Janet (Bridget Fonda) is in love with Cliff (Matt Damon), Linda (Kyra Sedgwick) and Scott (Campbell Scott) are falling in love but won’t admit it, and they all live in the same apartment building. It’s the kind of barebones film that’s rarely made nowadays, with no great reveals but a big, beating heart. It’s also the natural evolution of Crowe’s previous films, which revolved around characters who were in high school.
“Singles” is Crowe’s first foray into music-based films, and is a perfect reflection of his early talents. His interest in the grunge scene was almost prescient, as “Singles” features a soundtrack and a lifestyle that would soon dominate popular culture. Watching “Singles” and “Say Anything” back-to-back tells you everything you need to know about Crowe, and shows why his spark has endured over the years.
Fast Times At Ridgemont High
“Fast Times At Ridgemont High” is a film with a great legacy. It’s one of the most significant American coming-of-age films, and defined a generation of teens. Crowe infamously went undercover at Clairemont High School in San Diego in order to get an accurate picture of high school in the ’80s, which he then published in his book, “Fast Times at Ridgemont High: A True Story.” While he left himself out of the story, Crowe’s background as a reporter allowed him to capture portraits of a variety of high schoolers, from jocks and nerds to drug abusers and everything in between.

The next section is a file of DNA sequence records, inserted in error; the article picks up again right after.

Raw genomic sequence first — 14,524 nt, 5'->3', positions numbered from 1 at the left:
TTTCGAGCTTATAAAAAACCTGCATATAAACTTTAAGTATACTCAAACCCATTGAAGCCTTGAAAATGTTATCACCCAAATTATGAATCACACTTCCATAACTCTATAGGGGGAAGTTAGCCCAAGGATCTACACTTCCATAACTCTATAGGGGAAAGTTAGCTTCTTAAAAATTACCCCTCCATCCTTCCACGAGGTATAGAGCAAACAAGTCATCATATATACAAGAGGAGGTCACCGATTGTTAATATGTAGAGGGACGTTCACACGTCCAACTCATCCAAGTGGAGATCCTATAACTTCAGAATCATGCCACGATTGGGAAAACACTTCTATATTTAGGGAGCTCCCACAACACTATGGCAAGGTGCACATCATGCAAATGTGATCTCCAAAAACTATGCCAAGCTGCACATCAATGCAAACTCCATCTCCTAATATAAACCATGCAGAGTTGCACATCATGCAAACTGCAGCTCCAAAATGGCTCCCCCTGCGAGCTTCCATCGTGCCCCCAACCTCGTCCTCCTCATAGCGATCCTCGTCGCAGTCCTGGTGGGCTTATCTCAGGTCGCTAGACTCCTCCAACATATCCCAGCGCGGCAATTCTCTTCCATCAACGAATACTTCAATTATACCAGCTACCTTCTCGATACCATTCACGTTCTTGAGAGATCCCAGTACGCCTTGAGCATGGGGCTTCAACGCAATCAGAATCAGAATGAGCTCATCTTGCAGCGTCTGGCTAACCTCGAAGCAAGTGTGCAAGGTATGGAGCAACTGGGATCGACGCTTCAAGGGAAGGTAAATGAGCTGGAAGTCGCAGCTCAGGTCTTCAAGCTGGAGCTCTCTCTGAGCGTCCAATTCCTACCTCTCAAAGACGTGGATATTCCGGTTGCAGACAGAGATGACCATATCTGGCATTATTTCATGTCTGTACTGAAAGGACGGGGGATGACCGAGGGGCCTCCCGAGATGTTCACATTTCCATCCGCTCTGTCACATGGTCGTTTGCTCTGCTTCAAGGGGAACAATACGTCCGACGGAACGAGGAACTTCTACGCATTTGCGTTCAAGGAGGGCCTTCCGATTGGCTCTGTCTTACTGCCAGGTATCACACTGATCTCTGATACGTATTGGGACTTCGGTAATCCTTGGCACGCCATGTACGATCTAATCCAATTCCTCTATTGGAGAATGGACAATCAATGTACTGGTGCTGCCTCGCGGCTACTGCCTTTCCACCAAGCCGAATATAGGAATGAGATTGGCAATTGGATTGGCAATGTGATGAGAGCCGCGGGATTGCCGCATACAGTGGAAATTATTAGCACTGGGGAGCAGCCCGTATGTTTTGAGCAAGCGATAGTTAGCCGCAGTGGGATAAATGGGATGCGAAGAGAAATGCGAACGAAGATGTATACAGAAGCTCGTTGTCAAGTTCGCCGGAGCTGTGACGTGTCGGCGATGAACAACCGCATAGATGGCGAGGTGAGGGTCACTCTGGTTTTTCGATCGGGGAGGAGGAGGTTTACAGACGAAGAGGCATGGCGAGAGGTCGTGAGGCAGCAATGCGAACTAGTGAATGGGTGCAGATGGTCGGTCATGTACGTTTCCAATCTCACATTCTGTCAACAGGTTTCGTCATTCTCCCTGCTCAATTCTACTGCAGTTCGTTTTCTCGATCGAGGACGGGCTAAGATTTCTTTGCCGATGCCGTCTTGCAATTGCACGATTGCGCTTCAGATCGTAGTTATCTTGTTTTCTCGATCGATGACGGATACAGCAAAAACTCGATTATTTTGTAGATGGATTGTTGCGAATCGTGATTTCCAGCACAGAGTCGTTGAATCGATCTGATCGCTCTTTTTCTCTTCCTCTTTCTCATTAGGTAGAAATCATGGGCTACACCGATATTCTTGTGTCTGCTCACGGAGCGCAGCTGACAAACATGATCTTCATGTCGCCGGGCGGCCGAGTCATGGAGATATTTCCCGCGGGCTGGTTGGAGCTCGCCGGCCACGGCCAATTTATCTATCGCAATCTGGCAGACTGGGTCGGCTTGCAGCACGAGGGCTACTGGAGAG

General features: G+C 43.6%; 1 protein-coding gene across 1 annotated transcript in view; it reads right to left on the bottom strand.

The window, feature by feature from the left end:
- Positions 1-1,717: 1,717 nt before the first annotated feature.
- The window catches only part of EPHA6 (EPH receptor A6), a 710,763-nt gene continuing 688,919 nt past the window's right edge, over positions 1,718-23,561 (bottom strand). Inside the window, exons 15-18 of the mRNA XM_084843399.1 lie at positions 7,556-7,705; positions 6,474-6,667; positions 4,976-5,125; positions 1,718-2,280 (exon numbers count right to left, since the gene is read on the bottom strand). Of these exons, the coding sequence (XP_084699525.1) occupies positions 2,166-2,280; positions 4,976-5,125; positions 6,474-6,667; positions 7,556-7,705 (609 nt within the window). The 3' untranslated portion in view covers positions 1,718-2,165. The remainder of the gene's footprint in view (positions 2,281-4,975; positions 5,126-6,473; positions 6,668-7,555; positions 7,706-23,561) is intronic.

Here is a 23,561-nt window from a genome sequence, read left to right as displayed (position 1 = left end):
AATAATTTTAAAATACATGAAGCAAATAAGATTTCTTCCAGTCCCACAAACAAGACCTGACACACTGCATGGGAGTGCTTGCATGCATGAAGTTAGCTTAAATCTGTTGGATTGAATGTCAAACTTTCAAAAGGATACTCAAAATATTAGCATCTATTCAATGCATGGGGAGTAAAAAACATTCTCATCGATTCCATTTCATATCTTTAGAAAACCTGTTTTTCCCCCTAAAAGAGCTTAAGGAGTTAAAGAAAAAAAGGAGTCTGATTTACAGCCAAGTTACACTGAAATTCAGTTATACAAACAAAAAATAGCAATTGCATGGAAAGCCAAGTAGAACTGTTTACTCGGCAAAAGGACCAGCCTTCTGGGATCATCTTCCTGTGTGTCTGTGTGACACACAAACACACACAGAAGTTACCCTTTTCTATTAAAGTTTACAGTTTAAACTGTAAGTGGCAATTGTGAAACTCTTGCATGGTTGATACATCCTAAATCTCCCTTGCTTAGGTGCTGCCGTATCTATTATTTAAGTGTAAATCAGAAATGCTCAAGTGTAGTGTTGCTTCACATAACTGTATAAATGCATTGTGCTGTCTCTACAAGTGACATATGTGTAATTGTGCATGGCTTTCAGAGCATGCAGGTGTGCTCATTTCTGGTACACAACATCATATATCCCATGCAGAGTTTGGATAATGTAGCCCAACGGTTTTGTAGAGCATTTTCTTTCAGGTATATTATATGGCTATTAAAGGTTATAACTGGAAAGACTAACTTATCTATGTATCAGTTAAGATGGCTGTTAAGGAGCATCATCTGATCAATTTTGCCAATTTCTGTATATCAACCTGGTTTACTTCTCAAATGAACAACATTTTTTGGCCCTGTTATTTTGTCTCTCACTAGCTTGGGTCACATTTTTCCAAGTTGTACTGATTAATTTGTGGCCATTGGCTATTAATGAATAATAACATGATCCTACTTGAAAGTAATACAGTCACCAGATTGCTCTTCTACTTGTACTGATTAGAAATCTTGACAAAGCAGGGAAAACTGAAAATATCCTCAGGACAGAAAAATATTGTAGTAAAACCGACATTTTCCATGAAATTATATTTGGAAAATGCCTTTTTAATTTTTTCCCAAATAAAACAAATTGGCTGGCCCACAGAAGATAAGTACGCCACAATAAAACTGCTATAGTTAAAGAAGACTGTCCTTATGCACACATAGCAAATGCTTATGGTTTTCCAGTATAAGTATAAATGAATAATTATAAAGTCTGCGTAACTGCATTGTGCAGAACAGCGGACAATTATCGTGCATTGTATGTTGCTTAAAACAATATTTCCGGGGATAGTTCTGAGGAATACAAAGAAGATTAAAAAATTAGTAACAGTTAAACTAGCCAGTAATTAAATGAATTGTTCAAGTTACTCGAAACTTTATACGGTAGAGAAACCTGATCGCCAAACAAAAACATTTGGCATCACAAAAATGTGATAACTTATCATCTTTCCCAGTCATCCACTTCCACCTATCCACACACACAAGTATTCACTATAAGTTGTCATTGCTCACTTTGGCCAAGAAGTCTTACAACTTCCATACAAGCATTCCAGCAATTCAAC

Not only did “Fast Times at Ridgemont High” launch the careers of Amy Heckerling, Sean Penn, and Cameron Crowe, but it helped establish Jennifer Jason Leigh, Forest Whitaker, Eric Stoltz, Nicolas Cage, and more, effectively acting as a jumping-on point for a whole generation of talented actors. While the film’s legacy has become larger than the merits of the film itself, “Fast Times” did what very few movies have done as well since: It captured the stress of being a working-class teen, and of having to juggle relationships, work, and the future with a fly-on-the-wall attention to detail.